British forces began their official pull-out last month when the UK's commander in the south of the country, Maj Gen Andy Salmon, handed over to a US general.

The civilian death toll in Basra as a result of the conflict is estimated at between 3,302 and 3,766, according to data from the Iraq Body Count.

Asked about the UK presence in Iraq, the country's president, Jalal Talabani, told BBC News that the mission had been one of liberation.

”In the past the British forces came to occupy against the will of the Iraqi people,“ he said. ”This time they came here to liberate Iraqi people from the worst kind of dictatorship.“

But the UK Stop the War Coalition said the operation had been an ”unmitigated disaster“, and the tragedy of British military deaths had been made more acute by the ”pointlessness“ of their presence.

A spokesman added: ”The British soldiers will leave Basra in a much worse condition than they found it, its population depleted and demoralised, its infrastructure devastated.“

BBC News defence correspondent Caroline Wyatt says there is a sense of relief for many British servicemen and women that their final tour of Iraq was ending.

Some were serving on their fourth tour, taking them away from home for two years out of the last six.

Our correspondent says Southern Iraq is more peaceful than it was a year ago but when British forces invaded Iraq as part of the US-led coalition in 2003 few people imagined troops would still be in the country six years later.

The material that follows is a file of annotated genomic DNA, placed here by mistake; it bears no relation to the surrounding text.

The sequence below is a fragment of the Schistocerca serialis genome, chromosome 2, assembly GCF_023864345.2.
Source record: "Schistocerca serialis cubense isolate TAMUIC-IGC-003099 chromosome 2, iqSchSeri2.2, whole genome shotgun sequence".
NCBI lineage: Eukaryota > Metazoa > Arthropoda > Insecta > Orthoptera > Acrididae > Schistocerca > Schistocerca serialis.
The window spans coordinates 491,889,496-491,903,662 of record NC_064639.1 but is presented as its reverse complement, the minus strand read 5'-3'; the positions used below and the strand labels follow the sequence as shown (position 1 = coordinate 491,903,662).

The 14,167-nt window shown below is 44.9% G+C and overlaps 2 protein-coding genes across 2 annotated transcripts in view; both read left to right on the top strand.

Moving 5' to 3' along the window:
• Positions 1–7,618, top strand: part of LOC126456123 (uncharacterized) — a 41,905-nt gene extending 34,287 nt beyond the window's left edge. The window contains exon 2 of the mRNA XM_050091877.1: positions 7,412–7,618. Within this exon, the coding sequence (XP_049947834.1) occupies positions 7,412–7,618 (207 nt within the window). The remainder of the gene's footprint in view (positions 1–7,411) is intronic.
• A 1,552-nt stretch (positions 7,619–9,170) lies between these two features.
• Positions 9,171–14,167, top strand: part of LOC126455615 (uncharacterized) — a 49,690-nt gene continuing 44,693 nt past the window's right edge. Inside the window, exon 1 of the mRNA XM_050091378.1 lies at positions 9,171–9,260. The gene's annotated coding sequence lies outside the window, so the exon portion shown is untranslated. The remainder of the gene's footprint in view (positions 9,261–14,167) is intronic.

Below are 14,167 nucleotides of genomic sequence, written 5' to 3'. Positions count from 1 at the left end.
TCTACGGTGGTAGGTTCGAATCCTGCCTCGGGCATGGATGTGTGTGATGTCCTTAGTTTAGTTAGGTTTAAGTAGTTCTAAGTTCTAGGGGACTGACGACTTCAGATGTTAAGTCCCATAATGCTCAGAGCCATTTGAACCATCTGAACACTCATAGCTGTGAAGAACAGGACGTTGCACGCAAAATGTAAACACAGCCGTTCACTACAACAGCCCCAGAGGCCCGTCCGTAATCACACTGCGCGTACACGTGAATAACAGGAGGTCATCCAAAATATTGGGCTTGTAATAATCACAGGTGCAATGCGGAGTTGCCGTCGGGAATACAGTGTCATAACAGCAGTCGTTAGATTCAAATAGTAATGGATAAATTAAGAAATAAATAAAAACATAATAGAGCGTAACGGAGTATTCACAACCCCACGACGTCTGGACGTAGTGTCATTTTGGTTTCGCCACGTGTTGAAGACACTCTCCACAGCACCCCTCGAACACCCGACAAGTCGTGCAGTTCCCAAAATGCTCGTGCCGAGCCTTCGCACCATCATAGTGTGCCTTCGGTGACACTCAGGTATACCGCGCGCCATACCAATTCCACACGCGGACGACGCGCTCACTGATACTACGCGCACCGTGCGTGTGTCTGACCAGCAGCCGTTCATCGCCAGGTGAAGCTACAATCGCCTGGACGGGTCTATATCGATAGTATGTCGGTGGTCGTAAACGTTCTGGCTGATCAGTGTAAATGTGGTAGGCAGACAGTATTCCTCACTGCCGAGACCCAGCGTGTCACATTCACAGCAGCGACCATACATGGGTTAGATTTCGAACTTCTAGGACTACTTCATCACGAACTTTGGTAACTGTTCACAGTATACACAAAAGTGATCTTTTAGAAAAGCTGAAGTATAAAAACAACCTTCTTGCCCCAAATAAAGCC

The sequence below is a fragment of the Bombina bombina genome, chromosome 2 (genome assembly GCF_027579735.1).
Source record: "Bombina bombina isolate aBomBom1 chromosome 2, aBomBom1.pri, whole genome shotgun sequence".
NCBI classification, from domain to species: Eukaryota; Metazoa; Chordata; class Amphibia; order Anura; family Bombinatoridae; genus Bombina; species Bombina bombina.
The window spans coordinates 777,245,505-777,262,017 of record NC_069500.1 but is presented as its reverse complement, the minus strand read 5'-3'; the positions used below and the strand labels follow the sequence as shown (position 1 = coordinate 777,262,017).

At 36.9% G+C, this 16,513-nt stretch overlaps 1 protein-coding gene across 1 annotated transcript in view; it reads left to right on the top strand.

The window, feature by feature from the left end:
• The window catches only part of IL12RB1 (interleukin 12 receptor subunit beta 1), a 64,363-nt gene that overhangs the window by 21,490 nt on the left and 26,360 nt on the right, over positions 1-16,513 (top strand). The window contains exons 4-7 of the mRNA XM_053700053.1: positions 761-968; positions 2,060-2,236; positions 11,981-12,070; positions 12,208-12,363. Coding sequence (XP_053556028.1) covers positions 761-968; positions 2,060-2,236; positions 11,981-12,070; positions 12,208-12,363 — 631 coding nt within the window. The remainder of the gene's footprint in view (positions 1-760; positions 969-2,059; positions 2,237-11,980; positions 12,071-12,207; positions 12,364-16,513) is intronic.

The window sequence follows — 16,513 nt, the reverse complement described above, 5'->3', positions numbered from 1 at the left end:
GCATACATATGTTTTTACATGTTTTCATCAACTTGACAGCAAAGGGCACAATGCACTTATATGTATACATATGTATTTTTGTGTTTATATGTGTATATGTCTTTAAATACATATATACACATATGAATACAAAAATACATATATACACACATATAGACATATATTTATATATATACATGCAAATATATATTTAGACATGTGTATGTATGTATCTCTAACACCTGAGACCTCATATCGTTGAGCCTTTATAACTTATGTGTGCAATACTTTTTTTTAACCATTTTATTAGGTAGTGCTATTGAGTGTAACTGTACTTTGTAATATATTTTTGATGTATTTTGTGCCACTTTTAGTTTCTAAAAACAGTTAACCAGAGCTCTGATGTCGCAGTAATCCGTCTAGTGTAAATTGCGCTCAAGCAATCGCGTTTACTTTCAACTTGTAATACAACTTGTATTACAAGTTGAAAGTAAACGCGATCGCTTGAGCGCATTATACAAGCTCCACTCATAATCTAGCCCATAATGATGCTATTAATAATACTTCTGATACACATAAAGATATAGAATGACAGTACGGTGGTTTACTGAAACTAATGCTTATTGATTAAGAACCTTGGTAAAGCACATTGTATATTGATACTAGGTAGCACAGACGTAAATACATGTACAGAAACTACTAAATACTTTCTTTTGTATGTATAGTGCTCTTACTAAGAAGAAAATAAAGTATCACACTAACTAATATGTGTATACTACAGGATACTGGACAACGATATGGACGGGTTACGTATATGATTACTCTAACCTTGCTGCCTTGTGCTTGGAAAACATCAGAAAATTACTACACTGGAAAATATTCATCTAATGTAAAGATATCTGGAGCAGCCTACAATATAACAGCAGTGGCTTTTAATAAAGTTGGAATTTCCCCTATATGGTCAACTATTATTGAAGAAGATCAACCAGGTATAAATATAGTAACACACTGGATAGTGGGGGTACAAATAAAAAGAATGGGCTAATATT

In related news British Defence giant BAE Systems is to close three factories in the UK, resulting in the loss of 500 jobs. The sites at Telford, Leeds and Guildford will close by the end of the year. It will also cut jobs at locations in Newcastle and Barrow.

It comes on the day that the UK formally ends its military presence in Iraq after six years. The cuts are in its combat vehicles and weapons unit. BAE previously announced it would cut 200 jobs in November.

The Unite union expressed its dismay at the decision.

”We are extremely disappointed, as this announcement impacts the UK's ability to build and design the next-generation armoured vehicles and other equipment,“ said Unite's national officer Bernie Hamilton.

BAE's job losses come after a ”downturn in work“ related to the military missions in Iraq and Afghanistan. The UK government in December postponed a program to build as many as 2,000 armoured utility vehicles.

”Our forecast UK order intake has reduced and we have to match the size of our business appropriately to the projected nature and volume of workload,” the company said.

The unit, the Global Combat Systems Vehicles and Weapons business, employs about 1,820 people in the UK.

BAE said about 100 roles from the three sites that are closing will be transferred to its sites in Leicester and Newcastle.

The Leeds office works on design, while the sites in Guilford and Telford provided support services. The Telford factory worked on maintenance for the Bulldog and Warrior combat vehicles used in Iraq, for example.

BAE employs 105,000 people worldwide, with 32,600 of those based in the UK at 80 sites.

Categories: Politics, International.